Moreover, the word “exemplary” is used herein to mean serving as an example, instance, or illustration. Any aspect or design described herein as “exemplary” is not necessarily to be construed as advantageous over other aspects or designs. Rather, use of the word exemplary is intended to present concepts in a concrete fashion. As used in this application, the term “or” is intended to mean an inclusive “or” rather than an exclusive “or”. That is, unless specified otherwise, or clear from context, “X employs A or B” is intended to mean any of the natural inclusive permutations. That is, if X employs A; X employs B; or X employs both A and B, then “X employs A or B” is satisfied under any of the foregoing instances. In addition, the articles “a” and “an” as used in this application and the appended claims may generally be construed to mean “one or more” unless specified otherwise or clear from context to be directed to a singular form.

Also, although the disclosure has been shown and described with respect to one or more implementations, equivalent alterations and modifications will occur to others skilled in the art based upon a reading and understanding of this specification and the annexed drawings. The disclosure includes all such modifications and alterations and is limited only by the scope of the following claims. In particular regard to the various functions performed by the above described components (e.g., elements, resources, etc.), the terms used to describe such components are intended to correspond, unless otherwise indicated, to any component which performs the specified function of the described component (e.g., that is functionally equivalent), even though not structurally equivalent to the disclosed structure which performs the function in the herein illustrated exemplary implementations of the disclosure. In addition, while a particular feature of the disclosure may have been disclosed with respect to only one of several implementations, such feature may be combined with one or more other features of the other implementations as may be desired and advantageous for any given or particular application. Furthermore, to the extent that the terms “includes”, “having”, “has”, “with”, or variants thereof are used in either the detailed description or the claims, such terms are intended to be inclusive in a manner similar to the term “comprising.”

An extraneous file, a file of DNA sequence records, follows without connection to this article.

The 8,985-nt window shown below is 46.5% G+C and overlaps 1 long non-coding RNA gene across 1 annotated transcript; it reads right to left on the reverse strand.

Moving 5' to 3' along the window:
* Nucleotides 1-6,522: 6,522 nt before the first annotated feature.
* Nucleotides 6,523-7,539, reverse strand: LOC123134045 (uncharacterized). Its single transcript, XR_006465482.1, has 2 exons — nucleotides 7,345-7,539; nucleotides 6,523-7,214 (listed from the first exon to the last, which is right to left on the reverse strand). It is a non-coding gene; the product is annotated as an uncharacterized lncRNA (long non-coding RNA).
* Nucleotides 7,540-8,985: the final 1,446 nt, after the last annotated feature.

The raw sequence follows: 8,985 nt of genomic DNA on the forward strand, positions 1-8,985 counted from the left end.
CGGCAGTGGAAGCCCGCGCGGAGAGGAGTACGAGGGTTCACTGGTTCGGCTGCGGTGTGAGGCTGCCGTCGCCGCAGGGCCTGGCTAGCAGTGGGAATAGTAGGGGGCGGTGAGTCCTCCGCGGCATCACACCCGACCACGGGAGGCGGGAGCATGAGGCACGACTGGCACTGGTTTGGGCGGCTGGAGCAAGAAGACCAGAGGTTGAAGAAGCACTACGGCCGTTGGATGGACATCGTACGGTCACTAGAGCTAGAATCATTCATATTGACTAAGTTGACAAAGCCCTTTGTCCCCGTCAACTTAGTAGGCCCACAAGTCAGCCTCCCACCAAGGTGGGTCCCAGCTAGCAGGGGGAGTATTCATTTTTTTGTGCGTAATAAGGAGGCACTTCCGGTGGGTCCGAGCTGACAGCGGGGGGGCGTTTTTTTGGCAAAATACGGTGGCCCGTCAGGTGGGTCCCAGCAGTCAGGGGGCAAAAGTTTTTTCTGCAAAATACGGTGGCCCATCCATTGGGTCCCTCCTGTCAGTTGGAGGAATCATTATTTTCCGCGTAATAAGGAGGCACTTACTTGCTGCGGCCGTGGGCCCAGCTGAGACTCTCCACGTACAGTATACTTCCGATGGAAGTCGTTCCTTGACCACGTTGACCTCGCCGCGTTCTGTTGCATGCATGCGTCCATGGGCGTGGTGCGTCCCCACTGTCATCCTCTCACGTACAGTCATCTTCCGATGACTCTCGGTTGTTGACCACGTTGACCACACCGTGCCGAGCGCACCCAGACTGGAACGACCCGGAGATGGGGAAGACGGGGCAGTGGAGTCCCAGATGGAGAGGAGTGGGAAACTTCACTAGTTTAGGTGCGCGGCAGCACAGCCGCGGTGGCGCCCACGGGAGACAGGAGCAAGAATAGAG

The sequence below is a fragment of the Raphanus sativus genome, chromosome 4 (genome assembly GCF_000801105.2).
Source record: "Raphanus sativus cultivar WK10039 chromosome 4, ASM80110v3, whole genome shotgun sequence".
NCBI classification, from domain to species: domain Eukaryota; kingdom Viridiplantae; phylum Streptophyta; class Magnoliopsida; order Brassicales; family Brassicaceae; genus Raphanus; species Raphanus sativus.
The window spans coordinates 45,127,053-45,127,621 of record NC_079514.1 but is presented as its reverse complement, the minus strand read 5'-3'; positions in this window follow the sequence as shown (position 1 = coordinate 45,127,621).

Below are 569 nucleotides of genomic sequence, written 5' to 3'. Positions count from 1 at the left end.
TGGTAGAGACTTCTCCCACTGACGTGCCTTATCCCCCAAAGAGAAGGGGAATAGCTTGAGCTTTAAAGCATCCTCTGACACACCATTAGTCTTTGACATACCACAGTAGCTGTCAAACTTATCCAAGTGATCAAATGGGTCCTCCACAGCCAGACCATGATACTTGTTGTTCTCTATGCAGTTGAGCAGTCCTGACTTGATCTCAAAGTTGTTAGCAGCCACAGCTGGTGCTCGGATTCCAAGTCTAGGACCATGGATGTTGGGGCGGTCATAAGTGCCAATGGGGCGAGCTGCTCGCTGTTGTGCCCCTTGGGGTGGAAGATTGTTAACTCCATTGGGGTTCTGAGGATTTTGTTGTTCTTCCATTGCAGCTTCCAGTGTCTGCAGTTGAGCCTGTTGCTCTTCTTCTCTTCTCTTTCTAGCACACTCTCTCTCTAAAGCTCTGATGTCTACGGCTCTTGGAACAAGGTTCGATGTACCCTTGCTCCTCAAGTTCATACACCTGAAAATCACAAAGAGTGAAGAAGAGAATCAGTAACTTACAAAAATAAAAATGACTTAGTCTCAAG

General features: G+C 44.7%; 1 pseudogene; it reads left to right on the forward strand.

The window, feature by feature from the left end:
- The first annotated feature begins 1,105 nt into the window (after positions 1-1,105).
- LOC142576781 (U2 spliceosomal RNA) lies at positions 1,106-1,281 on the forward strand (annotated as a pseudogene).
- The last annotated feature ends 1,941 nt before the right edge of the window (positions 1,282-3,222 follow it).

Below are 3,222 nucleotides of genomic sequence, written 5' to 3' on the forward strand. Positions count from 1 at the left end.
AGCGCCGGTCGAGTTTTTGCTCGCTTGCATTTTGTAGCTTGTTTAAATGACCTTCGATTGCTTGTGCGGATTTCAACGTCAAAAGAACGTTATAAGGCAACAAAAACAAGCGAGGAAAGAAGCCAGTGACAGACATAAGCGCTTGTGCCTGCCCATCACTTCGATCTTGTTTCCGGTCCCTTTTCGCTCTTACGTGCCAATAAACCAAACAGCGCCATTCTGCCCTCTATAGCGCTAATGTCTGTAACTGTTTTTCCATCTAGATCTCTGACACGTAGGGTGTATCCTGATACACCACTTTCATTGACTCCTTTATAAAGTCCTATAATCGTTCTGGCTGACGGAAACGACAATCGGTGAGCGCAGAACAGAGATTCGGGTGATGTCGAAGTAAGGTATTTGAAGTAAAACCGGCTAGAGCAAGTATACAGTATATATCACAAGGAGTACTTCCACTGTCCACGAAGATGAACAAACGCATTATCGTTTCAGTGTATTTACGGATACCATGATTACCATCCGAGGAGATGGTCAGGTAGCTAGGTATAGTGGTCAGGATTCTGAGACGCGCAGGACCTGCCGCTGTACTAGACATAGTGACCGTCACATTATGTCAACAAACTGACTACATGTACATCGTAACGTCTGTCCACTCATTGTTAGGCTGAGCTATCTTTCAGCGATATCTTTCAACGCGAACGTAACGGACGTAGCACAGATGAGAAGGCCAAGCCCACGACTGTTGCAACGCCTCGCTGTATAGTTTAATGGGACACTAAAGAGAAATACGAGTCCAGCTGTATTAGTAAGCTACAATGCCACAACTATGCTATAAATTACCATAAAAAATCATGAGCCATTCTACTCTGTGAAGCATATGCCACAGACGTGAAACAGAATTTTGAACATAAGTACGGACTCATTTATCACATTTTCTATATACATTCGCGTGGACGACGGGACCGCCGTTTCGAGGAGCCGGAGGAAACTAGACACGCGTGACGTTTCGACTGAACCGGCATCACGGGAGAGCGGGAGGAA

Claims (20)

What is claimed is:
1. A method for navigating image data, comprising:
stacking a sequence of digital images comprising a first digital image and a second digital image, the first digital image corresponding to a first location and the second digital image corresponding to a second location;
rendering a full view of the first digital image;
rendering an offset portion of the second digital image, the offset portion of the second digital image based upon a distance between the first location and the second location; and
panning to the second location, comprising:
rendering a full view of the second digital image; and
rendering an offset portion of the first digital image, the offset portion of the first digital image based upon the distance between the first location and the second location.
2. The method of claim 1, comprising panning to a third location to which a third digital image in the sequence of digital images corresponds, comprising:
rendering a full view of the third digital image; and
rendering a second offset portion of the second digital image, the second offset portion of the second digital image based upon a second distance between the third location and the second location, the second distance different than the distance.
3. The method of claim 1, the first digital image comprising at least some of an object, the second digital image comprising at least some of the object.
4. The method of claim 3, comprising aligning the first digital image with the second digital image based upon a feature of the object.
5. The method of claim 1, comprising at least one of zooming in to or zooming out of at least some of at least one of the first digital image or the second digital image.